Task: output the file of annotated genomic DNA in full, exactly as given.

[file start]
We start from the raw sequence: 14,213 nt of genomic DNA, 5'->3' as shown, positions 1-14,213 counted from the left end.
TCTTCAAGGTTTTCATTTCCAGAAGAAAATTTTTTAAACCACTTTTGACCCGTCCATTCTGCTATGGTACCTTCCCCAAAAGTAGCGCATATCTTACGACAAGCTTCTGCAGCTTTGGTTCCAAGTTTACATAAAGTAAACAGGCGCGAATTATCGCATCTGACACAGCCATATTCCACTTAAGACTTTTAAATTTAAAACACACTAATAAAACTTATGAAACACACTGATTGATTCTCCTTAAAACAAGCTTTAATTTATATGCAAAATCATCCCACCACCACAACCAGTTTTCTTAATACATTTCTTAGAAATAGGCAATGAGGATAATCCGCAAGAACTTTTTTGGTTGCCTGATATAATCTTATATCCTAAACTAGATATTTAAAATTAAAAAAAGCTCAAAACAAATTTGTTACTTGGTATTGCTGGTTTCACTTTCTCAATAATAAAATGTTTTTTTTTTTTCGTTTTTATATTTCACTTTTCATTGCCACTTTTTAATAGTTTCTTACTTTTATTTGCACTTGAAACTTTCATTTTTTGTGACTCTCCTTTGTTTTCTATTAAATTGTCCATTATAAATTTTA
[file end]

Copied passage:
We start from the raw sequence: 14,213 nt of genomic DNA, 5'->3' as shown, positions 1-14,213 counted from the left end.
TCTTCAAGGTTTTCATTTCCAGAAGAAAATTTTTTAAACCACTTTTGACCCGTCCATTCTGCTATGGTACCTTCCCCAAAAGTAGCGCATATCTTACGACAAGCTTCTGCAGCTTTGGTTCCAAGTTTACATAAAGTAAACAGGCGCGAATTATCGCATCTGACACAGCCATATTCCACTTAAGACTTTTAAATTTAAAACACACTAATAAAACTTATGAAACACACTGATTGATTCTCCTTAAAACAAGCTTTAATTTATATGCAAAATCATCCCACCACCACAACCAGTTTTCTTAATACATTTCTTAGAAATAGGCAATGAGGATAATCCGCAAGAACTTTTTTGGTTGCCTGATATAATCTTATATCCTAAACTAGATATTTAAAATTAAAAAAAGCTCAAAACAAATTTGTTACTTGGTATTGCTGGTTTCACTTTCTCAATAATAAAATGTTTTTTTTTTTTCGTTTTTATATTTCACTTTTCATTGCCACTTTTTAATAGTTTCTTACTTTTATTTGCACTTGAAACTTTCATTTTTTGTGACTCTCCTTTGTTTTCTATTAAATTGTCCATTATAAATTTTA